Tag Archives: dispute resolution

law

Frutkin Law Firm Continues to Grow

The Frutkin Law Firm has added James Arrowood to its growing roster of attorneys. This is the third attorney hired by the firm in the past year. Arrowood brings extensive experience in business law, dispute resolution, and business negotiations to the firm.

As a Senior Counsel Attorney at The Frutkin Law Firm, Arrowood focuses his practice in the areas of conflict resolution and litigation, real estate, strategic financial and tax planning, and business law. He has also developed an emerging practice related to the special legal and financial needs of successful medical professionals and groups.

Before joining the firm, Arrowood served as counsel at one of the largest law firms in the world and as in-house counsel at several companies. As a result of his experience, he gained a wide breadth of business and legal knowledge, including an appreciation for business considerations in light of legal issues. Arrowood also spent a year living in London, England where he studied international law and interned in the House of Lords (England’s equivalent of our Supreme Court/Senate at the time). After law school, Arrowood worked as a litigator for a large firm in Philadelphia and then continued on to Washington D.C., New York, and Los Angeles before making Arizona his home base in 2010.

Arrowood graduated from the law school at University of Notre Dame in 2002 after he earned dual Bachelor of Arts degrees from University of California, Irvine in 1999. He has bar admissions in Arizona, California, and New Jersey, as well as affiliations with the 9th Circuit, California District Courts, District Court for Arizona, Eastern District Court for Pennsylvania, and United States Tax Court.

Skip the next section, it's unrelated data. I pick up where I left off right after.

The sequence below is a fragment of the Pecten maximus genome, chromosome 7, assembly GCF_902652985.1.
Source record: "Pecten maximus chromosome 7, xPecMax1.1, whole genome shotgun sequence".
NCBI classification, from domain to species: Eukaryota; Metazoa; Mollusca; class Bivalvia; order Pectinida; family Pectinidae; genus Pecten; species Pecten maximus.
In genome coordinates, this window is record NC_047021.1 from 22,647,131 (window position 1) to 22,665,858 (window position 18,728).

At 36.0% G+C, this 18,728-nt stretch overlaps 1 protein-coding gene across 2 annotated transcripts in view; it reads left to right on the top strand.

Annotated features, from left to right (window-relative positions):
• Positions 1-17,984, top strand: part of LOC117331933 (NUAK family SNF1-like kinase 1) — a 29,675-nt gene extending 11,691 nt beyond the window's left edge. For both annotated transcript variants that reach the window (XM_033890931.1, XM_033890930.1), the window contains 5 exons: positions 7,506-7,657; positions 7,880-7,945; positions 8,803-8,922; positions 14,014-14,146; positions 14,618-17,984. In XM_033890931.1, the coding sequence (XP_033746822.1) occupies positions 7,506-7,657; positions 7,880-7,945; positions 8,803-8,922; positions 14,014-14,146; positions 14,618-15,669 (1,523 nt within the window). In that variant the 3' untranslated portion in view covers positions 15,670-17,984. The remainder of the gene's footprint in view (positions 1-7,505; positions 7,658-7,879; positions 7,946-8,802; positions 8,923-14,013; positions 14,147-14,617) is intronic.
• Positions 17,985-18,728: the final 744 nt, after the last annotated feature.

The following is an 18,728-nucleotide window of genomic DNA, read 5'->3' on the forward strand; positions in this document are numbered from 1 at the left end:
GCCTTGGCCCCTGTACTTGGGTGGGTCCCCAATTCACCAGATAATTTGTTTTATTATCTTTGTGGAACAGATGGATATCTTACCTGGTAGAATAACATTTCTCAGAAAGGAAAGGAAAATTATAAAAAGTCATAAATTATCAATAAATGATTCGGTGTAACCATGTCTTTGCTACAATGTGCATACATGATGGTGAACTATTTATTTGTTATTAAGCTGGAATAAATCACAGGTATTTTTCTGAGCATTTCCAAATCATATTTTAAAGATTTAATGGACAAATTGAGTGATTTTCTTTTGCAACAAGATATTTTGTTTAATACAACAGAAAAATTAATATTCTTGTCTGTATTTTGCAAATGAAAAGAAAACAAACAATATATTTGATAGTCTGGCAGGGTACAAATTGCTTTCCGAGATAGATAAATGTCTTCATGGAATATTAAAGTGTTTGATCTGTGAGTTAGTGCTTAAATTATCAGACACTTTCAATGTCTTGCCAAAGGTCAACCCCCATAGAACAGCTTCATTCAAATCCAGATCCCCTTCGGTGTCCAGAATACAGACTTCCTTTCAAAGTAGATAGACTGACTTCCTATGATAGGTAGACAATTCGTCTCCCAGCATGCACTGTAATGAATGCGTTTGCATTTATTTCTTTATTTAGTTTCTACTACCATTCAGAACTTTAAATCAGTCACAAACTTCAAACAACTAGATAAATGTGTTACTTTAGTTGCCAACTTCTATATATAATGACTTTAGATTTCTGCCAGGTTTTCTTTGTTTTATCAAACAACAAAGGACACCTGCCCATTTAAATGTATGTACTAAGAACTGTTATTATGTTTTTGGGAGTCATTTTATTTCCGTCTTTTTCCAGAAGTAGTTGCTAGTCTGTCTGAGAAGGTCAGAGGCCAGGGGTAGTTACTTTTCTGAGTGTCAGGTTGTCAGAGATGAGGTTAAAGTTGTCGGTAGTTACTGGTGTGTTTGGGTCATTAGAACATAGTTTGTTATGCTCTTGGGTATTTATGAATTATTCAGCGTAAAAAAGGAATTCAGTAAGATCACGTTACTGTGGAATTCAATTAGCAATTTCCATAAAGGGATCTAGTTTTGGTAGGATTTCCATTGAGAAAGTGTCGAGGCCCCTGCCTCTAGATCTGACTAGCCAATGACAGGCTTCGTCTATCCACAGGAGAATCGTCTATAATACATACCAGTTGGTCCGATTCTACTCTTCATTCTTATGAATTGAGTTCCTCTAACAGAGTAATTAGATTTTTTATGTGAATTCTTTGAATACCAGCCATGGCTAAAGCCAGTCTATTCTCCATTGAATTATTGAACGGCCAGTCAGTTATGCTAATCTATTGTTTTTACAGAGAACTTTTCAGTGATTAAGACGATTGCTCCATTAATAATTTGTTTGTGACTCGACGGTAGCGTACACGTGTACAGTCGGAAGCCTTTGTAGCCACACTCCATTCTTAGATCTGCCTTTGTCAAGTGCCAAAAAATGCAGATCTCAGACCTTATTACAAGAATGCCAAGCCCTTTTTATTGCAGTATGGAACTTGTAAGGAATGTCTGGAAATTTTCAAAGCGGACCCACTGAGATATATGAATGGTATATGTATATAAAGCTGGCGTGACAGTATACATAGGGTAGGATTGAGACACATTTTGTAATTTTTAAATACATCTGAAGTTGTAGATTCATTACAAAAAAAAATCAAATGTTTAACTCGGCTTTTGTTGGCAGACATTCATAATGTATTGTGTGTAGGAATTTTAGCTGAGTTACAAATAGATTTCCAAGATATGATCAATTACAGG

The Frutkin Law Firm now consists of ten attorneys with decades of experience in the core areas of business law, bankruptcy, estate and tax planning, and civil litigation. For more information on The Frutkin Law Firm and practices areas, visit www.frutkinlaw.com.

mediation - AZ Business Magazine March/April 2012

The ABC’s Of Mediation

Alternative dispute resolution can be a cost-effective way to resolve legal issues

From a business perspective, mediation makes sense as a strategic tool to reduce risk. You receive a great return on your investment of a relatively small amount of both time and money.

For those of you who might be new to legal disputes or serious conflict, here are the ABC’s of mediation.

WHAT DO MEDIATORS DO?

Mediators are typically lawyers, ex-judges or in some instances non-lawyers who are trained, skilled and experienced in helping people resolve conflict. The mediator helps each person to explore various aspects of the conflict, to be open to new information, and to consider possible resolutions that may not have been considered before.